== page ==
For the IUP coaching staff, Senior Day is always a little bittersweet.
Sure, it’s a celebration, honoring those players who are taking the field for the final time on Frank Cignetti Field. But it’s also the acknowledgement of the end, knowing those seniors will not be a part of the program when the 2020 season gets underway.
For this year’s crop of seniors, Saturday’s game against Edinboro will be the final home showcase of their talents, and for a group that has a collective four-year record of 39-7, two NCAA Division II playoff berths and a third one likely coming in two weeks, there is a lot to celebrate.
“These seniors have been involved heavily in those 39 wins,” said IUP coach Paul Tortorella. “They were here for all of them, and they’ve done a really good job off the field. A lot of these guys have been involved with the community service, have really good academics and very few problems or issues. They’ve been really good representatives of the university. They deserve a good Senior Day.”
Beyond the wins and losses and championships this class has won, there are some statistics worth mentioning because they jump off the page.
In the 46 games they have played, the 20 seniors:
• Have played in a collective total of 578 games with 357 starts. Five of them — linebackers Nick Amendola (35) and Damon Lloyd (35), center Jeff Arnold (45), wide receiver JoJo Gause (34) and kicker Dillon Sarka (34) — have started at least 30 games apiece.
• Have outscored their opponents by an average margin of three touchdowns — 40-19 and outgained them by a more than 2-to-1 ratio — 20,899 yards to 9,326.
• Have gained more than 500 yards of offense 16 times and allowed fewer than 300 yards on defense 20 times.
• Have held 10 teams to a touchdown or less, with three shutouts, while the offense has never been held to fewer than 13 points.
• Have scored at least 50 points in a game 12 times.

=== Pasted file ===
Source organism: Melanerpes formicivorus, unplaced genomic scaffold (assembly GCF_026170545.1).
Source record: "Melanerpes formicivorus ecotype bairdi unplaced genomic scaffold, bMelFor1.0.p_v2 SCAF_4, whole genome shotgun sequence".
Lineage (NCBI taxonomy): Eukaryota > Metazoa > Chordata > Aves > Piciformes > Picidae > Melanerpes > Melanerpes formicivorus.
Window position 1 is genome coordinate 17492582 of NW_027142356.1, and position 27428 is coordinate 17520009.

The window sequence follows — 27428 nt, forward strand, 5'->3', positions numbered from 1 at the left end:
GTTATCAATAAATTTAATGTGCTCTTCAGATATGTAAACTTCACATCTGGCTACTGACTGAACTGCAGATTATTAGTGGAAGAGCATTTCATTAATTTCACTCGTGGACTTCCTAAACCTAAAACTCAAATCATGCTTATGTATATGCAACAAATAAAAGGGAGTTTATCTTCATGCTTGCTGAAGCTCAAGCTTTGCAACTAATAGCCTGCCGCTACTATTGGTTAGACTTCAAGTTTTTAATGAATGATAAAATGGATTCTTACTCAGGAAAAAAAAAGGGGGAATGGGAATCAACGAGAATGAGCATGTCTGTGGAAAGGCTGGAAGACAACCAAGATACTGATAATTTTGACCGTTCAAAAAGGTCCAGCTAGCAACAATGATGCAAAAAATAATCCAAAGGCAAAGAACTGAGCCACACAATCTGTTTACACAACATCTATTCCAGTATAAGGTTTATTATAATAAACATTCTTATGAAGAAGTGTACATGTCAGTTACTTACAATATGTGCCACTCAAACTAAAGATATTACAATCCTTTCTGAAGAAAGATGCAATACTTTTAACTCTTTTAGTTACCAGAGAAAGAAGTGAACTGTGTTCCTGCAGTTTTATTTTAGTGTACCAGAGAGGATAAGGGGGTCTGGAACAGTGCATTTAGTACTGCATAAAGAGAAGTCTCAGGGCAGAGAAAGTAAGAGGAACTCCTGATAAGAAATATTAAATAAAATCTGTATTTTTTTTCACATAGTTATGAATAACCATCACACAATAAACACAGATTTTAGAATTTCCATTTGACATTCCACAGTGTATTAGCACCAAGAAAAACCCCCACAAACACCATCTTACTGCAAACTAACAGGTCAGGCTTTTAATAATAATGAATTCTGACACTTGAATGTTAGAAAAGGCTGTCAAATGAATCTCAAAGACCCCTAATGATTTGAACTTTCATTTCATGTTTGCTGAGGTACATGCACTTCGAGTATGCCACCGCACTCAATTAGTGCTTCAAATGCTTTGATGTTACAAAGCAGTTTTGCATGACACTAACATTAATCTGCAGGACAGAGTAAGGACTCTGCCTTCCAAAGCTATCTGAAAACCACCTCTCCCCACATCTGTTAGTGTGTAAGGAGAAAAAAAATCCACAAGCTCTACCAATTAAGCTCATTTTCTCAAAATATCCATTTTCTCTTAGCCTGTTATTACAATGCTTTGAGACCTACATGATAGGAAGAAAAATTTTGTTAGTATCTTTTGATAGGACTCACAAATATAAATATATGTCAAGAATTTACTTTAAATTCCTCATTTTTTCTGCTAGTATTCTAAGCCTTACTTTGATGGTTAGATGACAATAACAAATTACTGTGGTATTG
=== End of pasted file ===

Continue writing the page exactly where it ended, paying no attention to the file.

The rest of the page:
• Are 26-0 when holding an opponent to 17 points or fewer.
• Have played in front of more than 126,000 fans.
While those numbers reflect only what’s happened the past four seasons, here’s one to consider for all time: The 39-7 record translates to an .848 winning percentage, the fifth-best in IUP history. This class trails only the 1993 (.900), 1994 (.878), 1992 (.870) and 1969 (.865) classes in that regard.
“This group doesn’t have to stand behind anybody for what they’ve done both on and off the field,” Tortorella said.
All of these numbers will be little more than footnotes if the 19th-ranked Crimson Hawks (8-1) don’t take care of business against a rebuilding Edinboro team that has gone 3-2 since starting the season 0-4. IUP needs to win this game and then beat Shippensburg next Saturday to guarantee itself a playoff berth, which would be this senior class’s third in four seasons.
It likely won’t be an easy game. The Fighting Scots, who started the season with a lot of new faces in the starting lineup, are coming off back-to-back wins over Clarion and Seton Hill and would like nothing more than to extend their win streak to three.
“We’re expecting them to come in here and give us all we can handle,” Tortorella said. “That’s not coachspeak. I mean, it’s probably like their Super Bowl, really.”
Edinboro’s main weapon is wide receiver Ta’Nauz Gregory, a senior who has terrorized the PSAC the past few years with his big-play ability as a pass catcher and kick returner. This season, he has caught 57 passes for 789 yards and seven scores and averages 26.0 yards per kickoff return.
In his four-year career, Gregory has 224 catches for 3,119 yards and 35 touchdowns, all of which are Edinboro records.
“They’re capable of running the ball and also of hitting the big play,” Tortorella said. “They’ve got a great player in Gregory. He’s as good as anybody in the league and they get him the ball a million different ways. They’re playing good defense and are creating turnovers and are now starting to run the ball better the last three weeks, which is complementing their play action and helping their defense obviously.”
Although this year’s Edinboro team is a lot different than last year’s, a recent history lesson can explain why Tortorella knows the Fighting Scots will be a tough out. In 2018, IUP had to fight and claw to beat Edinboro, 13-6.
That point total is the lowest by an IUP team in a victory since 1999, when this year’s seniors were still toddlers.
Come Saturday, the 20 Crimson Hawks playing their last regular-season home game will look to end things with a much more impressive victory, and that would certainly be a welcomed thing for a team that has big plans for the playoffs.
“This group understands what they’ve done up to this point,” Tortorella said, “but they still have a lot left to do.”